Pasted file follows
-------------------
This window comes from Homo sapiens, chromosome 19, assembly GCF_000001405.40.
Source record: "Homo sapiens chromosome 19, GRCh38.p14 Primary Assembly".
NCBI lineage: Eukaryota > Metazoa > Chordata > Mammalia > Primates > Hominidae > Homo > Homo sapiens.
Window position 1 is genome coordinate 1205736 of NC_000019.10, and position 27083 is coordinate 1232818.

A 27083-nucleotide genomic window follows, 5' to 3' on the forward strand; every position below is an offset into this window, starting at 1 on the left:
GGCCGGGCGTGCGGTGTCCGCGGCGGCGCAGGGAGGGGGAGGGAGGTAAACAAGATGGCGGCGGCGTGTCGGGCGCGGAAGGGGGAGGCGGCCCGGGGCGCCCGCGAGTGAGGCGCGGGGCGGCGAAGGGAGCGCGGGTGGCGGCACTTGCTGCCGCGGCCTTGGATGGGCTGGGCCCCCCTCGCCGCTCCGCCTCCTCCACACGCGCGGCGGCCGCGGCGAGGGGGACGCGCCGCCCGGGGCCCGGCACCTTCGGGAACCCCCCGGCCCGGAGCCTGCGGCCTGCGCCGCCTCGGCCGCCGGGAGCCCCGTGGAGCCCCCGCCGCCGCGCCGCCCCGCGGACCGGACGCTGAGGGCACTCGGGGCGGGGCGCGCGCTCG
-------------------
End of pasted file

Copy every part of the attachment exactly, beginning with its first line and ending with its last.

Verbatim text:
This window comes from Homo sapiens, chromosome 19, assembly GCF_000001405.40.
Source record: "Homo sapiens chromosome 19, GRCh38.p14 Primary Assembly".
NCBI lineage: Eukaryota > Metazoa > Chordata > Mammalia > Primates > Hominidae > Homo > Homo sapiens.
Window position 1 is genome coordinate 1205736 of NC_000019.10, and position 27083 is coordinate 1232818.

A 27083-nucleotide genomic window follows, 5' to 3' on the forward strand; every position below is an offset into this window, starting at 1 on the left:
GGCCGGGCGTGCGGTGTCCGCGGCGGCGCAGGGAGGGGGAGGGAGGTAAACAAGATGGCGGCGGCGTGTCGGGCGCGGAAGGGGGAGGCGGCCCGGGGCGCCCGCGAGTGAGGCGCGGGGCGGCGAAGGGAGCGCGGGTGGCGGCACTTGCTGCCGCGGCCTTGGATGGGCTGGGCCCCCCTCGCCGCTCCGCCTCCTCCACACGCGCGGCGGCCGCGGCGAGGGGGACGCGCCGCCCGGGGCCCGGCACCTTCGGGAACCCCCCGGCCCGGAGCCTGCGGCCTGCGCCGCCTCGGCCGCCGGGAGCCCCGTGGAGCCCCCGCCGCCGCGCCGCCCCGCGGACCGGACGCTGAGGGCACTCGGGGCGGGGCGCGCGCTCG